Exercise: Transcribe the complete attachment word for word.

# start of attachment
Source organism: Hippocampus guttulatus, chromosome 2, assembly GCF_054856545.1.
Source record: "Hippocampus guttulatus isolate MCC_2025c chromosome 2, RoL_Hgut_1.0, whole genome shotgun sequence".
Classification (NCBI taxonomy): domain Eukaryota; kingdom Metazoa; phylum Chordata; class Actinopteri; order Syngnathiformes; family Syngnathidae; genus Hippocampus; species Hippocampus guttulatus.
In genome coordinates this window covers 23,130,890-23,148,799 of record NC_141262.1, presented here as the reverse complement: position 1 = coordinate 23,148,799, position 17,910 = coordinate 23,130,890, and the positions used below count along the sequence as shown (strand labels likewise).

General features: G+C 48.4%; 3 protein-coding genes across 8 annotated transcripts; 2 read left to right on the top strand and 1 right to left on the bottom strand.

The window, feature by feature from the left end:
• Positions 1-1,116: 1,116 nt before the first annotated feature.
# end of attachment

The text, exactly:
Source organism: Hippocampus guttulatus, chromosome 2, assembly GCF_054856545.1.
Source record: "Hippocampus guttulatus isolate MCC_2025c chromosome 2, RoL_Hgut_1.0, whole genome shotgun sequence".
Classification (NCBI taxonomy): domain Eukaryota; kingdom Metazoa; phylum Chordata; class Actinopteri; order Syngnathiformes; family Syngnathidae; genus Hippocampus; species Hippocampus guttulatus.
In genome coordinates this window covers 23,130,890-23,148,799 of record NC_141262.1, presented here as the reverse complement: position 1 = coordinate 23,148,799, position 17,910 = coordinate 23,130,890, and the positions used below count along the sequence as shown (strand labels likewise).

General features: G+C 48.4%; 3 protein-coding genes across 8 annotated transcripts; 2 read left to right on the top strand and 1 right to left on the bottom strand.

The window, feature by feature from the left end:
• Positions 1-1,116: 1,116 nt before the first annotated feature.